Achieving Smart Home Integration

Dec. 15, 2022
Smart locks increasingly are tied in with other residential applications.

What once was seen as luxurious and tech-savvy is now many homeowners’ reality — the smart home.

In fact, market researcher Statista forecasts the number of smart homes in the world to surpass the 350 million mark by 2023. Another report by Parks Associates reveals that more than 12 million U.S. households use a smart door lock.

With the smart-home market — and, correspondingly, smart locks — maintaining stride on a path of growth and innovation, locksmiths should develop a level of fluency around smart-lock installation and, ultimately, the steps necessary to integrate a customer’s smart home properly.

In this report, we’ll discuss how to perform a smart installation for residents.

Create a Checklist

Before screws are loosened and tools come out to play, you should take an inventory of the home at hand and decide what components are necessary to integrate a smart lock successfully. Confirm that the door and its frame are properly flush. Smart locks work best when doors are aligned, because proper alignment allows the mechanical sets to function smoothly and frees them from binding.

Pushing or pulling on the door a little to align the deadbolt might be acceptable for a mechanical set. However, doing that most likely will prevent a smart lock’s remote operations from working, so make sure the door is aligned before you install the lock.

Also, be sure to consider fire ratings, particularly when you work in a multifamily environment. The lock rating must match the door label to ensure safety for all residents.

Besides the physical state of the door, it’s important to understand whether the customer has set up a smart-home ecosystem. If so, determine the type of hub in use and confirm the preferred locations of the different devices. This will save you time on the back end. Although these details might seem trivial, they will be helpful after installation and integration take place.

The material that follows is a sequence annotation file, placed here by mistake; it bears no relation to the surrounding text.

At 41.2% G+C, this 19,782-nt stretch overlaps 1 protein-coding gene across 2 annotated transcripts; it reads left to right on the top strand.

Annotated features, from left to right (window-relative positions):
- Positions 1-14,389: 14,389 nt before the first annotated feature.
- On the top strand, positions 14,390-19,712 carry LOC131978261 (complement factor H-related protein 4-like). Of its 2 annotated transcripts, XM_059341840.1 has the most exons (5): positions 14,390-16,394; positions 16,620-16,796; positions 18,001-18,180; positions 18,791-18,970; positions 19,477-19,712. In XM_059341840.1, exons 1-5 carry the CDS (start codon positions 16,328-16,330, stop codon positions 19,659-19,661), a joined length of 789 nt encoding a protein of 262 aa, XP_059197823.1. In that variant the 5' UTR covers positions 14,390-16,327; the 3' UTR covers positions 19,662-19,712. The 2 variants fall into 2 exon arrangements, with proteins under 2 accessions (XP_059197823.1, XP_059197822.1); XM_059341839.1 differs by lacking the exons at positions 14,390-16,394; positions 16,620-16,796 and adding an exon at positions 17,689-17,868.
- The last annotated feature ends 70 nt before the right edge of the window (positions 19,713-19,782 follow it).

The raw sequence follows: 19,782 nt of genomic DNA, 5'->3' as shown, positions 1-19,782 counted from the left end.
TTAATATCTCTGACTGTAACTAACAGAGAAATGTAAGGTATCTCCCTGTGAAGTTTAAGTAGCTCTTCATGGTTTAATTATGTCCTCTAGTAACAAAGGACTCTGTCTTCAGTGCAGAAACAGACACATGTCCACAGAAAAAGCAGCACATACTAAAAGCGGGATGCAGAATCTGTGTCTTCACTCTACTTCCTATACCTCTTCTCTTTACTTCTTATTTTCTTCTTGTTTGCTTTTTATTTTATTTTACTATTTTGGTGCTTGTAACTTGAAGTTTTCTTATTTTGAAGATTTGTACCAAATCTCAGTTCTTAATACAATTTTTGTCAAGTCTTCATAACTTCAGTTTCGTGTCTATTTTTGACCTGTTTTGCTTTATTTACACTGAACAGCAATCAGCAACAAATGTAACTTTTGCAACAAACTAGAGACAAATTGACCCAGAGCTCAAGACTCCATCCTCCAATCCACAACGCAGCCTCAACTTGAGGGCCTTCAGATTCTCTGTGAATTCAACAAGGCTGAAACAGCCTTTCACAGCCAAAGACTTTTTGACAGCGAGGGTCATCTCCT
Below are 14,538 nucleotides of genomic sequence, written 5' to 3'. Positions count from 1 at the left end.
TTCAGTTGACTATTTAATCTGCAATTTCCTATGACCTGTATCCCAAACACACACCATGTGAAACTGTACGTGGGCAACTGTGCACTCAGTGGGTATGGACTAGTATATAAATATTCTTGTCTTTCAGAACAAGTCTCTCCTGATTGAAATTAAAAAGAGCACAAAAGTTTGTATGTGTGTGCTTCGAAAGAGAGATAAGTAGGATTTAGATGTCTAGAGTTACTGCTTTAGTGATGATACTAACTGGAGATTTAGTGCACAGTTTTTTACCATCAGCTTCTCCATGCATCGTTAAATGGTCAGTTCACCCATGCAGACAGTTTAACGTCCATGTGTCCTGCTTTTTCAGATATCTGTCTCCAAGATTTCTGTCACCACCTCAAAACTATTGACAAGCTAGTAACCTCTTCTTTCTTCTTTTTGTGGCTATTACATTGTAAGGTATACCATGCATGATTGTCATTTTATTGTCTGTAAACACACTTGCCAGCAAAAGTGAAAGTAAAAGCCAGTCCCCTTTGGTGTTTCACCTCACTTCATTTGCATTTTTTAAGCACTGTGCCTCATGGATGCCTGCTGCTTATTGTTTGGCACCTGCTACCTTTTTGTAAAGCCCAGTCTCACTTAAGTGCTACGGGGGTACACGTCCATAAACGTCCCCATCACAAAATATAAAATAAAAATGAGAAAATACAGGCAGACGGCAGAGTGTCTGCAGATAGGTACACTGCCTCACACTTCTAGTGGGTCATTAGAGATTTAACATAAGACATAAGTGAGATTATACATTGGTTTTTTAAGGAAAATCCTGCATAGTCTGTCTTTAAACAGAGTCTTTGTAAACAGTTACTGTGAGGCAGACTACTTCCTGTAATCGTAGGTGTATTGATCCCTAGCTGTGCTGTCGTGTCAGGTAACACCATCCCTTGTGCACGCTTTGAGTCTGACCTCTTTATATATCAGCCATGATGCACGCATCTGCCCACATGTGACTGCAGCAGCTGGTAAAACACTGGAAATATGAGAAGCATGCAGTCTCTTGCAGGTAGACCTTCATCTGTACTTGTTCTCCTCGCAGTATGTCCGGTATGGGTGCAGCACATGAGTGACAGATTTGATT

Replace or Retrofit

After the preparation comes the fun part — installation! If the door alignment was checked properly before installation and it all checked out, the process should be fairly straightforward. Most smart locks are easy enough for consumers to install themselves. For professionals, the goal is more to ensure the installation is perfectly clean and bind-free, which can be more difficult for the average user to achieve.

For homeowners and customers who aren’t concerned about keeping a set of keys, a smart lock that has a key-free full deadbolt replacement is ideal. This eliminates the necessity to have keys altogether. However, keyed smart locks can be repinned easily by using the tools any locksmith already has.

Installation is simple and requires everyday tools, such as a screwdriver or drill, pencil, tape measure and level, to secure accurate face bore, cross bore and strike pocket measurements. For those who favor maintaining keys as another form of entry, a keyed deadbolt smart lock is a great option and requires a similar installation process.

However, if the customer is a renter or landlord, consider selecting a smart lock that has retrofit capabilities. In this configuration, the smart lock fits over the interior part of the deadbolt, which leaves the exterior unchanged. This allows renters and landlords to retain their current keys and maintain the overall look of the door’s exterior, while still gaining smart-lock capabilities.

The most important thing to remember when you work with aesthetic-focused clients is to check for clearances around the lock and confirm that the design of the lock allows a retrofit to be used. For example, a full escutcheon lock design wouldn’t work with a retrofit lock, and only more-modern mortise locks are able to be retrofitted. 

Integrate the Home